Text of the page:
If it wasn’t for golden hearts in business and entertainment, the halfway home of cancer-stricken children would have been closed long ago.
It was in 2010 when business tycoon Hans Sy was watching the news and saw his father’s loyal and long-time building tenant on television crying over an eviction letter.
Beauty salon magnate Ricky Reyes’ foundation’s charity Childhaus was being evicted from its home in the Quezon Institute compound in Quezon City.
Childhaus is the nickname for the Center for Health Improvement and Life Development, an organization that temporarily houses cancer-stricken children while undergoing medical evaluation and chemotherapy in Manila, usually at the Philippine General Hospital (PGH).
These children, who number from 40 to 200, stay at the center with one family member free of charge as they go to and from the hospital for their chemotherapy treatments. Were it not for the center, these children and their families would be sleeping in hospital corridors or gardens as most of them have no place nor funds to stay for in the city for the duration of the treatments.
It was 15 years ago when Reyes, fondly called Mader, saw the kids’ woeful conditions during his visits to the PGH Cancer Institute and decided to do something about it.
He was told that the children were outpatients from far-flung provinces. He asked for help from then Philippine Charity Sweepstakes Office (PCSO) chairman Honey Girl Singson and they provided one of their empty buildings served as warehouse at the Quezon Institute Compound.
For years, the PCSO also gave a yearly grant of P1 million to the center from the presidential endowment fund. Donors also provided food items with mothers of patients cooking dishes (designed by nutritionists) for their patient residents, as well as keeping the surroundings clean, a practice being done to this day.
The patients also receive subsidy for their medicines, laboratory tests and other items like clothes and other necessities. “I don’t believe in dole-outs,” Reyes once said in an interview by a national daily. “If you just give, they will be parasites.”
Kind hearts followed his lead, including celebrities who would sometimes hold their birthday celebrations at the center. These included long-time volunteer Karylle, Sarah Geronimo, Richard Gutierrez, Dingdong Dantes, Marian Rivera, Anne Curtis, Luis Manzano, Ogie Diaz, Iza Calzado, Gloria Romero, Daniel Padilla, Karla Estrada, Divine Lee, Nadine Lustre, Elisse Joson and even broadcaster Henry Omaga Diaz.
Silent donors came forward, including the wife of a mayor. lt was also at this time that Dr. Rachel Rosario, an anesthesiologist and pain specialist, came on board. Rosario is also the executive director at Reyes’ Munting Paraiso at the Cancer Institute of the PGH.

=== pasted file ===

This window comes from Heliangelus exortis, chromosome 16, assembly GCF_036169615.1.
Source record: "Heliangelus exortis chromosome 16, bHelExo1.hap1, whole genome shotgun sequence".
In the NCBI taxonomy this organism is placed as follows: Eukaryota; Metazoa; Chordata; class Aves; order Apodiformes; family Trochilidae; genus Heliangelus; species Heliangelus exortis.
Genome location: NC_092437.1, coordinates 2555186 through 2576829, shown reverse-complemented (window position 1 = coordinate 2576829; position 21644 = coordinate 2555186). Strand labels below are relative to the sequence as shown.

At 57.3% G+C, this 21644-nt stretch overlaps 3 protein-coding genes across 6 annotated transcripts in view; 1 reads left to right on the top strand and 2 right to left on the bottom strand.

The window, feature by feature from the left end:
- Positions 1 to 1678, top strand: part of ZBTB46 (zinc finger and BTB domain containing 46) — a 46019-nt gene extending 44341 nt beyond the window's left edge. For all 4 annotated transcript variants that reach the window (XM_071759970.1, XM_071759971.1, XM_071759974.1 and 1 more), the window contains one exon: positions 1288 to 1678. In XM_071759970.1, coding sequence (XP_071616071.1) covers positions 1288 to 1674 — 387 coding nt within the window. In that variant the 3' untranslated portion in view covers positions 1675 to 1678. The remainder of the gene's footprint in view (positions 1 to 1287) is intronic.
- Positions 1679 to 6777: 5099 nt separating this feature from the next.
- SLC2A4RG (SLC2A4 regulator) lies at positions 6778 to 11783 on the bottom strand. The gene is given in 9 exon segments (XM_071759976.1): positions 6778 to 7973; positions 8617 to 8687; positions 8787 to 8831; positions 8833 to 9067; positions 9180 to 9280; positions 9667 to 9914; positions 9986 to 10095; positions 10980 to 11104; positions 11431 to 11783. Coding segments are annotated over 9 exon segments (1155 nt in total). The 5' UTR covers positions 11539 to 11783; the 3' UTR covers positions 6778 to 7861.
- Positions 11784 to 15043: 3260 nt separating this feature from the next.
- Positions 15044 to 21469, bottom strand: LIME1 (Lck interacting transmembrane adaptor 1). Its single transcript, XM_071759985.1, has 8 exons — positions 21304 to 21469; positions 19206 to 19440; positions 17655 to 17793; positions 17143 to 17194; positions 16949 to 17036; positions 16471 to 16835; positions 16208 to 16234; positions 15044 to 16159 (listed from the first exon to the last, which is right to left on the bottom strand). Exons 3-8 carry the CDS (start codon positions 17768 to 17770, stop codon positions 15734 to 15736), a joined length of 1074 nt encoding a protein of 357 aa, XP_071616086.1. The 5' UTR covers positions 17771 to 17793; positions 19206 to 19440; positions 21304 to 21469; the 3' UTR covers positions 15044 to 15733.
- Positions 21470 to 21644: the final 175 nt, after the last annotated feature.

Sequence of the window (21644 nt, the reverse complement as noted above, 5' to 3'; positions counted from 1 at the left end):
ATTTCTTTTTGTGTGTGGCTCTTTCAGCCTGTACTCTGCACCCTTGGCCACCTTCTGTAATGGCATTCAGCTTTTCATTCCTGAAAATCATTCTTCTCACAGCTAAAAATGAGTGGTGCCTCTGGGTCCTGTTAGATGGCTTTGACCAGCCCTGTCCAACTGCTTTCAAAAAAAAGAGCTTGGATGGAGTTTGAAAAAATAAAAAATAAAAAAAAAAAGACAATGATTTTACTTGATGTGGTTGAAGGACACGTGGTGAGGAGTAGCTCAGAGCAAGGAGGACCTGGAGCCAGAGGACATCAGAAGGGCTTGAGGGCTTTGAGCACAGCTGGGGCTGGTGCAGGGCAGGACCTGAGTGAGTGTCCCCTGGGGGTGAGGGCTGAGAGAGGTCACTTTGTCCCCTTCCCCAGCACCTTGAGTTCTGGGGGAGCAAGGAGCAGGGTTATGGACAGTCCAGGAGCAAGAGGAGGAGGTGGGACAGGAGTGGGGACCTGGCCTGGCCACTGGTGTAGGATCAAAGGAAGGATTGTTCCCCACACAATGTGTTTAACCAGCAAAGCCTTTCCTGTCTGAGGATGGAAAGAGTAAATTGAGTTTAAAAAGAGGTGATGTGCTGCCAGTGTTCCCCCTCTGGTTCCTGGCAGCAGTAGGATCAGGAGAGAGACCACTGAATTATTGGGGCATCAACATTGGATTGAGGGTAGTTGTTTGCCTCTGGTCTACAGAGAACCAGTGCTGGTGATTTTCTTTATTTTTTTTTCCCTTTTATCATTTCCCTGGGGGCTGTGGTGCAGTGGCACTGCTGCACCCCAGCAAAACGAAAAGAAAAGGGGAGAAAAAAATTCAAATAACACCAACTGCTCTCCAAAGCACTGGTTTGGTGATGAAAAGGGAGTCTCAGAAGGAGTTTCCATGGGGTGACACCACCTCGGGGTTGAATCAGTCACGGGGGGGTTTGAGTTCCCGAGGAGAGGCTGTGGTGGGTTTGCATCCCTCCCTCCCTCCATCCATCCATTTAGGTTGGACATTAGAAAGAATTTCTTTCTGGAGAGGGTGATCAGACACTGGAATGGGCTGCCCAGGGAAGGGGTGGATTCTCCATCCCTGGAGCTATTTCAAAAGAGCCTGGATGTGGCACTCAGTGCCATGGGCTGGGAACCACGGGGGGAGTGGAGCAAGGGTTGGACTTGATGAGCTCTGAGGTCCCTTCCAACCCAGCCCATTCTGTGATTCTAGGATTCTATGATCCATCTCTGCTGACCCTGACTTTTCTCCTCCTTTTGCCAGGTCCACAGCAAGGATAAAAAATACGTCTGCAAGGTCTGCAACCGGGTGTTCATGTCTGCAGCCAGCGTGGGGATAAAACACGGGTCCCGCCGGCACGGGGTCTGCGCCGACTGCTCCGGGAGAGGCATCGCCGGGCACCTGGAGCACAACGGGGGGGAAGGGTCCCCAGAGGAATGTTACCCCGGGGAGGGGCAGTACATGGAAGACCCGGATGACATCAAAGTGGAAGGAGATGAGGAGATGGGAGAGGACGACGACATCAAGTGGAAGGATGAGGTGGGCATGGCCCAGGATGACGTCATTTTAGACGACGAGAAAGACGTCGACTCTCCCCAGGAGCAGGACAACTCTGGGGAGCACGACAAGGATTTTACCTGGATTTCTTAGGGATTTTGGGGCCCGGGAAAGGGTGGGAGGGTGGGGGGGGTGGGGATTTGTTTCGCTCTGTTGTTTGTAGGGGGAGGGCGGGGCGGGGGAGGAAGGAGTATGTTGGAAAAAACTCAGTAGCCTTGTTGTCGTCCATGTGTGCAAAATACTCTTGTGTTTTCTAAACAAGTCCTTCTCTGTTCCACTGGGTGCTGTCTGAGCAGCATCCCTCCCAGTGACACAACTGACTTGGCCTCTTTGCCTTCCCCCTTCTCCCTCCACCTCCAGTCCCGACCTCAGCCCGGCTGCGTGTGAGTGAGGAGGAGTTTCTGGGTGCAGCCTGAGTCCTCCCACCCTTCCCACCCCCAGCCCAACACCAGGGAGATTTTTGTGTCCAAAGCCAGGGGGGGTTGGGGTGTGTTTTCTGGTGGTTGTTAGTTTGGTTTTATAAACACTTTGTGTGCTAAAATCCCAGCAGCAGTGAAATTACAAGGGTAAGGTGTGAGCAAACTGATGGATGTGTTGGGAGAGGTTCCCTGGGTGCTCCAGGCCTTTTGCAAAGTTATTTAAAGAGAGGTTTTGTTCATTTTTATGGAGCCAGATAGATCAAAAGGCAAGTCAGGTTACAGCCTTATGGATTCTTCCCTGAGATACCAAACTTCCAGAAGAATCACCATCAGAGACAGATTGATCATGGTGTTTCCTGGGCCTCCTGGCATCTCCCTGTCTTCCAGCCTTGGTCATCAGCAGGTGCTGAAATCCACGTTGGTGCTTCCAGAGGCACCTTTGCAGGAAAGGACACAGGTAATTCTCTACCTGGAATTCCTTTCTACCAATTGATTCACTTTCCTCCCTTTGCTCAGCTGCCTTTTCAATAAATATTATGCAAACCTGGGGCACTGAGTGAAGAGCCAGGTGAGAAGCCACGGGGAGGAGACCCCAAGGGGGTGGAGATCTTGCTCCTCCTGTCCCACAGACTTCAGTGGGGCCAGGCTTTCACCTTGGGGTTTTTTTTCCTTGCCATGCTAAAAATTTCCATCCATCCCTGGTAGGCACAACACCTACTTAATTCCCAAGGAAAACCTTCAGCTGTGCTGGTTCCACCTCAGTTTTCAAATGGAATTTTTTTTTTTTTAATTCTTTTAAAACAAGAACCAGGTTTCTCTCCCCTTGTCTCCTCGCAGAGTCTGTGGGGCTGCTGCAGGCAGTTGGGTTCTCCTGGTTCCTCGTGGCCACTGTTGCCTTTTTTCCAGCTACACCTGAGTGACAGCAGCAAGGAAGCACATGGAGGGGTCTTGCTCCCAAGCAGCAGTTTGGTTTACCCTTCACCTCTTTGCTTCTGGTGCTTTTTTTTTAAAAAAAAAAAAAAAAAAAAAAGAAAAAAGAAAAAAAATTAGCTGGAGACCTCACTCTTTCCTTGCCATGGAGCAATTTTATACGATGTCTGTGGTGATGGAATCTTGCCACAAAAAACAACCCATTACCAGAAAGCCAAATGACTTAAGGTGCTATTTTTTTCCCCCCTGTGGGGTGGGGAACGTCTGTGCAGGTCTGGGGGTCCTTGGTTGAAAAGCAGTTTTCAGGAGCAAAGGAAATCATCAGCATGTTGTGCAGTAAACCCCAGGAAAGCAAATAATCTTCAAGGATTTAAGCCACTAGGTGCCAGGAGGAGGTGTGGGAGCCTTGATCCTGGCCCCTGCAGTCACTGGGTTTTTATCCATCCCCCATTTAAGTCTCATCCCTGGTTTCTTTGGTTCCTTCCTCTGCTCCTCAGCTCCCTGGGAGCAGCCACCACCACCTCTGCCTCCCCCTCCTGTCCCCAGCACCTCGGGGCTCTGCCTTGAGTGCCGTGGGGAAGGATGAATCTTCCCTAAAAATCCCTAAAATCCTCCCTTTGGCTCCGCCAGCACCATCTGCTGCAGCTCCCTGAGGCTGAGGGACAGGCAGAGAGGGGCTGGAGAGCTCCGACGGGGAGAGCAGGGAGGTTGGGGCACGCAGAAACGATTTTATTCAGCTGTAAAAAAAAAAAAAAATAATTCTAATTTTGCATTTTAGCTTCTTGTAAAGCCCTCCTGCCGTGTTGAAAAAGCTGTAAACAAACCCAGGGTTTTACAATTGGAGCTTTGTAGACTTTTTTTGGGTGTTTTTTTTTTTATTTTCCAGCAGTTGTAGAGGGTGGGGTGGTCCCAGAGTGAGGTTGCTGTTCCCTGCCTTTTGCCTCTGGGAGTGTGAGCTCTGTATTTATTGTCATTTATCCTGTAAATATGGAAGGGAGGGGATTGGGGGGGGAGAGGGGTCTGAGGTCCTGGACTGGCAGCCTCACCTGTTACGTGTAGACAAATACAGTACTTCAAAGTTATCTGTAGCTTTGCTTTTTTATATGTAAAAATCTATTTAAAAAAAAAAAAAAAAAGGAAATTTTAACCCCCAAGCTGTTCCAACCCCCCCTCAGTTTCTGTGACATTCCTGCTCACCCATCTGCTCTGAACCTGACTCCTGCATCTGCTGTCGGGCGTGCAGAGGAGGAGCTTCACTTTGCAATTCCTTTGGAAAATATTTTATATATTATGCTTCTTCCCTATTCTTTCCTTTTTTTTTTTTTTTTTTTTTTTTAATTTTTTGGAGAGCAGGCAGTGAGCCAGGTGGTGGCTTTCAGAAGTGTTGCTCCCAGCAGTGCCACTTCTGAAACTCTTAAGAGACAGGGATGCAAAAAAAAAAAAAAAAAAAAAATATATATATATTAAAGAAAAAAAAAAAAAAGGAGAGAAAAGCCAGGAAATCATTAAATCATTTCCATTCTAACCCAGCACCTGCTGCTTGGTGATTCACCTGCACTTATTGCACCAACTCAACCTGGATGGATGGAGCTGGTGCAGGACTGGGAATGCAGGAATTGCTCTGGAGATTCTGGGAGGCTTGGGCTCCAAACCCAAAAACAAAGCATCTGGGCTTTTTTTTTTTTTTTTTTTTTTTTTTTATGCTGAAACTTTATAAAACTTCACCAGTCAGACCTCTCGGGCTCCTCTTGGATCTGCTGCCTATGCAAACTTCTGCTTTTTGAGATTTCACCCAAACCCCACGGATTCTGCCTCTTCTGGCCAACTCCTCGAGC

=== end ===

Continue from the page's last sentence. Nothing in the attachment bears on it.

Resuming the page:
Reyes spent months looking for a place to transfer the center. But when landlords found out that the house would serve as a transient home for cancer patients, Mader was immediately refused. He was finally able to find a three-story building near Mindanao Avenue in Quezon City that could house 90 people. They moved, but when heavy rains came, the basement would get flooded, risking the occupants’ health.
What Reyes did not know was that after seeing him cry on TV, Hans Sy was also looking for a house for the center. Sellers, however, would up the price when they found out that it was a Sy planning to buy the house.
Finally, the scion found a reasonably priced house at Mapangakit Street, Quezon City and he called Ricky to say it was for Childhaus. They met and Sy handed the keys to the grateful, tearful (but this time with joy) Ricky.
It was to be another temporary place for Childhaus at Mapangakit Street where they stayed for only three and a half years.
Hans Sy had something better for the sick children. He had found a better, more convenient (nearer PGH) and permanent place for what would also be his personal advocacy of helping cancer-stricken children.
A seven-story building at Agoncillo St., Paco, Manila, was a gift he gave from his personal savings, in celebration of his 60th birthday in 2015.
“In the past years, I would reward myself with something special on my birthday. It could be an expensive watch or a painting,” he said, adding that while those things made him feel good, they didn’t make him a better person.
These children, who number from 40 to 200, stay at the center with one family member free of charge as they go to and from the hospital for their chemotherapy treatments.
The gift of a temporary home was his way of extending love for these brave children who continue to fight for their lives every day. “Now, I feel so much better,” he added.
The work of helping cancer-stricken children undergoing treatment continues, with the help of generous donors and volunteers. Of the more than 15,000 children who have stayed at the center, only one percent did not make it. The rest are now healthy and going on with their productive lives, forever grateful. A list of all these patients and donors have been kept in the files of Childhaus since day one, 15 years ago.